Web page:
MOTOR VEHICLE INSURANCE. The growth of motor transport during the last 3o years has resulted in a demand for very specialized insurances to protect private and commercial vehicle owners and motor traders. Each have their own particular risks necessitating widely different forms of cover.
The principal feature of any insurance covering the road risk is obviously that relating to liability to third parties, particularly when it is considered that thousands of persons are killed or in jured by motor vehicles annually, resulting in the majority of cases in a monetary responsibility on the part of the vehicle owner for law costs incurred in his defence in subsequent proceedings, if not for damages eventually awarded to claimants. A feature of im portance of all such third-party insurances is the legal representa tion of the insured by the insurers at any police-court proceedings or coroner's inquest, though this service does not extend to sub sequent criminal proceedings. With few minor exceptions all British motor policies provide an indemnity unlimited in amount as regards the legal liability to third parties for personal injuries, though as regards damage to property of such persons the prac tice varies. Whilst owners using their cars solely for private and professional purposes may obtain an indemnity unlimited in amount in England, this is always limited as regards vehicles other wise used to .1 t o,000. Law costs incurred with the insurer's con sent are invariably included. Elsewhere the limit of indemnity as regards personal injuries and damage to property must be fixed by the proposer at the outset. On signing a proposal form the proposer warrants the truth of his replies to the questions and his answers constitute the basis of the contract. Whilst most of the questions are designed to obtain the necessary information for rating and for the completion of the policy, others relate to the past experience of the risk.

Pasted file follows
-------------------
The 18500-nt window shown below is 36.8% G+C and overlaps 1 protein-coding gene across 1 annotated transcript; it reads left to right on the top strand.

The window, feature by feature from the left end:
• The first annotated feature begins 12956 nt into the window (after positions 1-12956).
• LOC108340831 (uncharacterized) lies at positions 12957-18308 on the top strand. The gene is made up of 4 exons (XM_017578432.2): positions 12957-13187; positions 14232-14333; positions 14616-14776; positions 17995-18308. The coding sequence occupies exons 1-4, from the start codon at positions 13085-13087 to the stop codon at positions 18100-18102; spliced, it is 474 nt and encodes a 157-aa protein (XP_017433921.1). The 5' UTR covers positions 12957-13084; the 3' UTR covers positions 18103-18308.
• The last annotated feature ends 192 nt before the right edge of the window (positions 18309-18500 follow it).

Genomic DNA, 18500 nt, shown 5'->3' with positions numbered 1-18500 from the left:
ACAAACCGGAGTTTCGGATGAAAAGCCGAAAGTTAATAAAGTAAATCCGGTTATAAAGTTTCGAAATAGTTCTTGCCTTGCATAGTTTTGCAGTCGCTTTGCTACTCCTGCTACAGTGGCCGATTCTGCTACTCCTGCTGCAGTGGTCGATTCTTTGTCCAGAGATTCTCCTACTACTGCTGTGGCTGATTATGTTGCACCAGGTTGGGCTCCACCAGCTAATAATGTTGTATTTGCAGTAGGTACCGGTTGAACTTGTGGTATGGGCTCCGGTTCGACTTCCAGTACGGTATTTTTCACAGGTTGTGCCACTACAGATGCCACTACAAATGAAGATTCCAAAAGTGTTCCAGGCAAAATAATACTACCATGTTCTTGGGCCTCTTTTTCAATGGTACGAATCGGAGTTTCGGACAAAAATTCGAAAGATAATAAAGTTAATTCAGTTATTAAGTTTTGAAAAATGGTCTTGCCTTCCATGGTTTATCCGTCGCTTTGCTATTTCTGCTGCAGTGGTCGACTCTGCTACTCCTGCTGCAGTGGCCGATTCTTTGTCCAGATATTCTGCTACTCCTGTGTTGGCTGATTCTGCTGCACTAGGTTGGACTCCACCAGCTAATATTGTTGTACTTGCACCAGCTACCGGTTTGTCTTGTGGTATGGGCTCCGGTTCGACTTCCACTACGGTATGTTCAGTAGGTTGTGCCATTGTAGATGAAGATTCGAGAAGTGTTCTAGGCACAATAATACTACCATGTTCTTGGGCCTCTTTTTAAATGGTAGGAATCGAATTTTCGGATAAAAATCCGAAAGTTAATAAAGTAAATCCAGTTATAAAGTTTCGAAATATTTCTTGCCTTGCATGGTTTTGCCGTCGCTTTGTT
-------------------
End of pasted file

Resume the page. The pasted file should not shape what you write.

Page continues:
in addition the insured is indemnified, within the limits of the sum insured, for loss of or damage to the car caused by fire, theft or any attempt thereat, any accidental, malicious or wilful dam age. Damage to tyres is not covered unless the car itself is also damaged. Mechanical breakdown risks are excluded, but all dam age to the car and liability to third parties incurred subsequent to, though the result of, the mechanical breakdown are covered. Policies provide for the cost of removal of a car from the scene of the accident to the nearest competent repairers and the cost of redelivery to the insured.
Privileges confined solely to private car policies, in the form of medical and surgical expenses for all occupants and personal ac cident benefits for the owner, may be obtained and the British policy permits three months' Continental use in any one year of insurance. Most modern private car policies extend to indemnify the insured in respect of his third-party liability whilst driving other cars and friends of the insured whilst driving the insured car with the owner's general knowledge and consent. On payment of additional premiums the insured may cover special risks such as the loss of rugs, coats and luggage ; medical and personal accident benefits for himself and other persons; compensation for loss of use ; an indemnity for employer's liability, and mechanical break down.
Reductions of premium are allowed if the car is driven only by a named individual (other than a paid driver) : if more than one car is insured under the policy ; or if the insured bears a first amount of every loss under the damage or all of the sections of the cover. A bonus is allowed if no claim arises during the year of insurance. Private cars are generally rated according to the horse-power and value in England, though for third-party risk horse-power alone is considered.